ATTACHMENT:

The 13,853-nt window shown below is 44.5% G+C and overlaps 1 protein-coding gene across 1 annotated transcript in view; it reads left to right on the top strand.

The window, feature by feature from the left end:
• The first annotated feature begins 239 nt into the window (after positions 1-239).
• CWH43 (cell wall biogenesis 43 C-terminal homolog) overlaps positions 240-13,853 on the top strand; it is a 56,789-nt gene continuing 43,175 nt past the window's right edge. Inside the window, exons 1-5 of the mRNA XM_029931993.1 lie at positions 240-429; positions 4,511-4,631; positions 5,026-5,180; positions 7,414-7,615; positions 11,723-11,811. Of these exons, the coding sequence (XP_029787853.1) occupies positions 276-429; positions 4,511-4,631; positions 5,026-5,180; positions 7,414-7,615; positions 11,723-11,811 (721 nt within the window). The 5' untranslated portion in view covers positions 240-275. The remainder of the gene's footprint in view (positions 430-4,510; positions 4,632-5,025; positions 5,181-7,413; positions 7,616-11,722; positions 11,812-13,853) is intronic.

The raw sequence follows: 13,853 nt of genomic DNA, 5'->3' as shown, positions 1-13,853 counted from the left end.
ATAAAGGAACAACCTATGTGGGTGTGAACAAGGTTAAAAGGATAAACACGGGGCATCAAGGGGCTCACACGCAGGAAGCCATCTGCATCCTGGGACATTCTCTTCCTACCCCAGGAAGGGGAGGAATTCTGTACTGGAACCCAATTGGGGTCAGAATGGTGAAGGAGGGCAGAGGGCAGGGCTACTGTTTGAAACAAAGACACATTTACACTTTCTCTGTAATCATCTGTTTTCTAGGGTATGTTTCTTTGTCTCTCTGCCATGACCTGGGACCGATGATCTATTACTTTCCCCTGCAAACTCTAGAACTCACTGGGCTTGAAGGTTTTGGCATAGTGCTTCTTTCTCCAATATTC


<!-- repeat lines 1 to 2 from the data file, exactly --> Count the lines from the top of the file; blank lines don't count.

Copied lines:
The 13,853-nt window shown below is 44.5% G+C and overlaps 1 protein-coding gene across 1 annotated transcript in view; it reads left to right on the top strand.

The window, feature by feature from the left end: